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SAT Mathematics Level 2: Help and Review22 chapters | 225 lessons

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Lesson Transcript

Instructor:
*Laura Pennington*

Laura has taught collegiate mathematics and holds a master's degree in pure mathematics.

This lesson will show how to find the vertex of a quadratic equation. We will also see why this process is so useful to know and apply it to a real world application that could easily come up in one's life.

We are going to learn how to find the vertex of a quadratic equation. As you may know, the graph of a **quadratic equation**, *y* = *ax*2 + *bx* + *c*, is the shape of a **parabola**. A parabola looks like a U or an upside-down U. The **vertex** of a quadratic equation is the maximum or minimum point on the equation's parabola.

See why this point is so important? It's always incredibly useful to know the maximum or minimum value of an equation, especially when that equation represents real world phenomena. What's really nice about the vertex of a quadratic equation is that it's pretty easy to find. To do so, we use the following steps:

- Get the equation in the form
*y*=*ax*2 +*bx*+*c*. - Calculate -
*b*/ 2*a*. This is the*x*-coordinate of the vertex. - To find the
*y*-coordinate of the vertex, simply plug the value of -*b*/ 2*a*into the equation for*x*and solve for*y*. This is the*y*-coordinate of the vertex.

After following these steps, you have your *x* and *y* coordinates of the vertex, so you have your vertex. Not too bad, huh? We see that the vertex of a quadratic equation, *y* = *ax*2 + *bx* + *c*, is the following point.

(-*b* / 2*a*, *a*(-*b* / 2*a*)2 + *b*(-*b* / 2*a*) + *c*)

To find the vertex of a quadratic equation, *y* = *ax*2 + *bx* + *c*, we find the point (-*b* / 2*a*, *a*(-*b* / 2*a*)2 + *b*(-*b* / 2*a*) + *c*), by following these steps.

- Get the equation in the form
*y*=*ax*2 +*bx*+*c*. - Calculate -
*b*/ 2*a*. This is the*x*-coordinate of the vertex. - To find the
*y*-coordinate of the vertex, simply plug the value of -*b*/ 2*a*into the equation for*x*and solve for*y*. This is the*y*-coordinate of the vertex.

We saw that this process doesn't look so bad, so let's go ahead and give it a go with an application. Suppose you and a few of your friends decide to open a math tutoring business. Taking time and travel expenses into account, your business's monthly profit can be modeled by the quadratic equation:

*y* = -0.7*x*2 + 140*x*

where *y* is the profit when you sell *x* tutoring packages. We see that this is the quadratic equation, and its graph is shown here:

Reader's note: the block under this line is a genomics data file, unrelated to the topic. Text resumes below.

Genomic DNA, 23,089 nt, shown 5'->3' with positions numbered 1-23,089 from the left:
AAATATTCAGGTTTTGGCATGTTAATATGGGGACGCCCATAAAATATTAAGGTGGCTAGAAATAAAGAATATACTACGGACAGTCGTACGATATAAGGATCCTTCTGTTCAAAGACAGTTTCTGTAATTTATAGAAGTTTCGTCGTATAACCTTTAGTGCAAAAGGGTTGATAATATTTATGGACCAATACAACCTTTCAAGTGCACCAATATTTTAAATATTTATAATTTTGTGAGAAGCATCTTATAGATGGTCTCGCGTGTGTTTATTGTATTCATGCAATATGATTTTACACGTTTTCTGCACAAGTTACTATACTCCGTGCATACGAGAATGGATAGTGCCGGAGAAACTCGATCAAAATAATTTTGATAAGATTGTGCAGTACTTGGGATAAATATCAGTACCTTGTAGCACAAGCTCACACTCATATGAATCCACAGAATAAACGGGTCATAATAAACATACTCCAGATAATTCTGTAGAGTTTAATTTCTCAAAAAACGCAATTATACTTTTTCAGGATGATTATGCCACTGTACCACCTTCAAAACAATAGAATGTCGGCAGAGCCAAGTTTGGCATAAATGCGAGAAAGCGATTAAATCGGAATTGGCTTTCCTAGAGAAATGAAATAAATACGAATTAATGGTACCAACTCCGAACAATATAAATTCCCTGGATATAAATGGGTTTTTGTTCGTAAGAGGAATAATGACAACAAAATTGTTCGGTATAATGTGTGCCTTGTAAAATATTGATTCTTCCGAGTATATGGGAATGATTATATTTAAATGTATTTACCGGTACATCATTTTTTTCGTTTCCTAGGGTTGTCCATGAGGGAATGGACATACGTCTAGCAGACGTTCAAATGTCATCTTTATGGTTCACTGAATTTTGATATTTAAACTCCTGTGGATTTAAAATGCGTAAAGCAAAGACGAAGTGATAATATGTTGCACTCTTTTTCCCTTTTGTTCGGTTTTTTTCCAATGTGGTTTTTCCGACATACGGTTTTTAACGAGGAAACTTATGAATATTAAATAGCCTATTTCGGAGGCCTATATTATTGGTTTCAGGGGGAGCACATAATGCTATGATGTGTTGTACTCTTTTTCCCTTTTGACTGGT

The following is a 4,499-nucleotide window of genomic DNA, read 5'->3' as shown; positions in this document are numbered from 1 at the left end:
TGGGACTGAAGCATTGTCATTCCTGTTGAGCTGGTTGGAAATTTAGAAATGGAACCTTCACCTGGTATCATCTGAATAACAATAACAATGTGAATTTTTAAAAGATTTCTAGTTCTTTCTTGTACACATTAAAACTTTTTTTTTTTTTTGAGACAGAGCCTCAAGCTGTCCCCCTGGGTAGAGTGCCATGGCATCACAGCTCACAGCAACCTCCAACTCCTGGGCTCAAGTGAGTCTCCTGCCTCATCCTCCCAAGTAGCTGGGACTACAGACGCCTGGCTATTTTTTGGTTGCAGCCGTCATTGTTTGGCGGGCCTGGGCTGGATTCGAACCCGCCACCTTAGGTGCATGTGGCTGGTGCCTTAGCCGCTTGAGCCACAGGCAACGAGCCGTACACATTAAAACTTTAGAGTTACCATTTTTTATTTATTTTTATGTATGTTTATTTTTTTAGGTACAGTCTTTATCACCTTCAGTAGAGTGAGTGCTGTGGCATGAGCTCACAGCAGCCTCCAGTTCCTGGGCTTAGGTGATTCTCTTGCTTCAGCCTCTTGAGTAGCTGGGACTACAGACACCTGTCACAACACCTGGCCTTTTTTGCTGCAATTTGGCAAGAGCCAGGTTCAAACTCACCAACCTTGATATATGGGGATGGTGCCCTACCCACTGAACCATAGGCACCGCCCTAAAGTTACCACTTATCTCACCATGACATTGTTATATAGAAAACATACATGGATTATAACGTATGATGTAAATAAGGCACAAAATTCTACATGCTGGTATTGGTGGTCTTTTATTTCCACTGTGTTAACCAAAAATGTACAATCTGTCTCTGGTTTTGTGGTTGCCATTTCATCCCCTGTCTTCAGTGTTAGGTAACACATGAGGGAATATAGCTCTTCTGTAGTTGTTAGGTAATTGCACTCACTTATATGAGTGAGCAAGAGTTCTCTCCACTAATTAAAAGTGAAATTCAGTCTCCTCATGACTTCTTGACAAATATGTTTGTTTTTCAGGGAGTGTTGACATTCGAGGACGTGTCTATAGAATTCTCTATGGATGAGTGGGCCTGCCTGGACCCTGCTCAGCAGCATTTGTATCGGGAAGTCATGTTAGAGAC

Now, when it comes to the profit of your business, what is the number one question you want to know about it? It's what is the maximum amount of profit you can make, and how many tutoring packages do you have to sell to get that maximum profit?

Well, what did we just learn about the vertex of a quadratic equation? It's the maximum or minimum point of the parabola of the equation. In this case, we see it is the maximum, so to find the maximum possible profit and how many packages must be sold to get that maximum profit, we just need to find the vertex of the equation *y* = -0.7*x*2 + 140*x* - so let's get started.

First, we notice that the first step is already done, since the quadratic profit equation is already in the form *y* = *ax*2 + *bx* + *c*. Next, we want to find -*b* / 2*a*. We see that in our equation, *a* = -0.7 and *b* = 140, so we plug these into -*b* / 2*a* to find the *x*-coordinate of the vertex.

We see that the *x*-coordinate of the vertex is 100. This tells us that to maximize your profit, you must sell 100 tutoring packages. Now let's find out what that maximum profit is. To do this, we simply carry out our third step; that is, we plug *x* = 100 into our equation.

We see that when *x* = 100, *y* = 7000. This tells us that your maximum monthly profit is $7000. Not too shabby! Now, you just need to sell 100 tutoring packages to attain that profit. No problem!

Let's take a few moments to review the important information that we learned related to finding the vertex of a quadratic equation. The graph of a **quadratic equation** (*y* = *ax*2 + *bx* + *c*) is the shape of a parabola. A **parabola** looks like a U or an upside-down U. The **vertex** of a quadratic equation is the maximum or minimum point on the equation's parabola.

We find the vertex of a quadratic equation with the following steps:

- Get the equation in the form
*y*=*ax*2 +*bx*+*c*. - Calculate -
*b*/ 2*a*. This is the*x*-coordinate of the vertex. - To find the
*y*-coordinate of the vertex, simply plug the value of -*b*/ 2*a*into the equation for*x*and solve for*y*. This is the*y*-coordinate of the vertex.

In the end, we see that knowing how to find the vertex of a quadratic equation is extremely useful, because the vertex is the maximum or minimum value of the equation, and this has many uses in the world around us.

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SAT Mathematics Level 2: Help and Review22 chapters | 225 lessons

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